The definition of a person of color, according to the Oxford English Dictionary, is “a person who is not white or of European parentage.” I’d say fairly early on in my life I figured out I did not fit into the “white or of European parentage” category, so I remember being happy to discover a term like “person of color” to describe myself.
Identifying not only as Asian-American but as a person of color felt empowering. The term acknowledged my humanity first and my ethnicity second. Saying I was a person of color, I thought, allowed me to connect with others who identified similarly, no matter how distant our ethnicities were.
That’s why I was so appalled to see tweets that implied otherwise.
“Asians are NOT people of color and never were. Don’t even try it,” tweeted @Nj_GRIZZ.
“Did this Asian woman just call herself a ‘woman of color’?” @VibeHi tweeted about “Star Wars” actress Kelly Marie Tran, adding a laughter emoji.
I remember after reading those tweets having to physically set my phone down because I was so hurt. I was also confused. If I’m not a person of color, what am I? I’m certainly not white. I felt as if my identity was being dismissed — erased into nothingness.
It may seem trivial to be so affected by a simple label, but “person of color” had given me the ability to share in similar experiences with other minorities. Events at Northwestern held for people of color made me feel like minorities could support each other in each of their individual struggles.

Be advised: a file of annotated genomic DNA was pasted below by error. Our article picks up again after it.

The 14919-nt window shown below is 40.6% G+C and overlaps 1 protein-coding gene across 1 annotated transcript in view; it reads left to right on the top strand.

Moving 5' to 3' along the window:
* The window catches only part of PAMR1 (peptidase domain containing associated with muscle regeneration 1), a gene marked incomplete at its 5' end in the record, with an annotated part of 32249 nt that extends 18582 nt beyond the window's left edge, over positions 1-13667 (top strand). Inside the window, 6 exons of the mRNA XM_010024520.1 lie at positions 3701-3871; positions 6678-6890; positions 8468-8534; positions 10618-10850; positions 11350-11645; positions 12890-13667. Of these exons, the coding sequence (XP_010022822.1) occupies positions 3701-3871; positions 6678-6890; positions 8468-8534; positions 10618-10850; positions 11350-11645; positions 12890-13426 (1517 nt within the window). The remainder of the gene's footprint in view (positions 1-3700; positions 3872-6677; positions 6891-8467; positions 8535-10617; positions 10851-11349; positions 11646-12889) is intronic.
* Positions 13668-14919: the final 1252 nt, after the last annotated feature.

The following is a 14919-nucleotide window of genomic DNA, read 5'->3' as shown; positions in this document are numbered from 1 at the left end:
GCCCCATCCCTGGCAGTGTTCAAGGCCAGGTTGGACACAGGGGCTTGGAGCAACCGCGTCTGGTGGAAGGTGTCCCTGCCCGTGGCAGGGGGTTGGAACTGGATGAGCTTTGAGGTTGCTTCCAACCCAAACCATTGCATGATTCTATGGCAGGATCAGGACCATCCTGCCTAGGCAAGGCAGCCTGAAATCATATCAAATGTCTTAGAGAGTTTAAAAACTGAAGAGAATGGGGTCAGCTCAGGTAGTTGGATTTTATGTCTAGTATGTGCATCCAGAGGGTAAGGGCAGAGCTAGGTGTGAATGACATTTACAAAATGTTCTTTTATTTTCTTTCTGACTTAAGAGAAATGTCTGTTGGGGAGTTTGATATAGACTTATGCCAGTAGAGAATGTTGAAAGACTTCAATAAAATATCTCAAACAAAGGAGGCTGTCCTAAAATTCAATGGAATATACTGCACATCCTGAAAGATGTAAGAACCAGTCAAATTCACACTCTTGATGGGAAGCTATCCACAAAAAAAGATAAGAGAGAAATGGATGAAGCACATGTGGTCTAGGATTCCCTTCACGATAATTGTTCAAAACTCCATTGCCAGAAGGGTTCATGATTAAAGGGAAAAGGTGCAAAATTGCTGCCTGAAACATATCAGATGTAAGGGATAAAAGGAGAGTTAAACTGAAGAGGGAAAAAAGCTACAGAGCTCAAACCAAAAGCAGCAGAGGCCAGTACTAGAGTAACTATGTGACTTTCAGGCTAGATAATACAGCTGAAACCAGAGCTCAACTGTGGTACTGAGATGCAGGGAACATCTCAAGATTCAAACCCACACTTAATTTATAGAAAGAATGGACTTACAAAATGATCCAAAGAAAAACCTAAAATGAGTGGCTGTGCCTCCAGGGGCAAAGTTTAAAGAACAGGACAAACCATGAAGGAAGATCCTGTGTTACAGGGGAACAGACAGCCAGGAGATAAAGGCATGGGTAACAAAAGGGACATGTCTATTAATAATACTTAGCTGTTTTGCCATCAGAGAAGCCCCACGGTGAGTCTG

When I say individual struggles, I acknowledge that different minorities deal with starkly different injustices. I know that in some ways, Asians are much more privileged than other minorities, and I also know it’s important to use that privilege to support those minorities in their respective struggles.
Being excluded from the “person of color” narrative contributes to the whitening of Asians as a “model minority.” I often see the argument that because Asians are the ethnic group with the highest median income in the United States, they are not subject to discrimination or injustice.
No one seems to talk about, however, the fact that the income gap within Asian-Americans is largest of any minority group. No one seems to talk about the fact that Asian-Americans, in recent years, have been the minority group with the highest poverty rate in New York City. Not to mention that Asian-Americans still see very little representation in popular culture, which has only just now begun to change with events like the release of “Crazy Rich Asians” and “Killing Eve.”
Yet even this increased representation brings situations that display racism toward Asian-Americans. The aforementioned Kelly Marie Tran, who @VibeHi mocked for calling herself a person of color, received such harsh social harassment after her “Star Wars” role that she deleted social media.
I shouldn’t have to justify why Asian-Americans deserve recognition as people of color. To shut out Asian-Americans from being people of color simply because they don’t face injustices similar to other minorities does injustice to minorities everywhere. The competition between minorities to see who has it worse helps none of us.
While every person of color has widely different experiences, we should be attempting more to understand these experiences rather than exclude them from the narrative. I would love to focus on using my perspective to support other people of color whose lives may be very different from mine. I think people of color all have a similar end goal — to belong. To not feel excluded from the majority. With this similar goal in mind, we can bring each other up rather than tear each other down.
Andrea Bian is a Medill first-year. She can be contacted at [email protected] If you would like to respond publicly to this op-ed, send a Letter to the Editor to [email protected] The views expressed in this piece do not necessarily reflect the views of all staff members of The Daily Northwestern.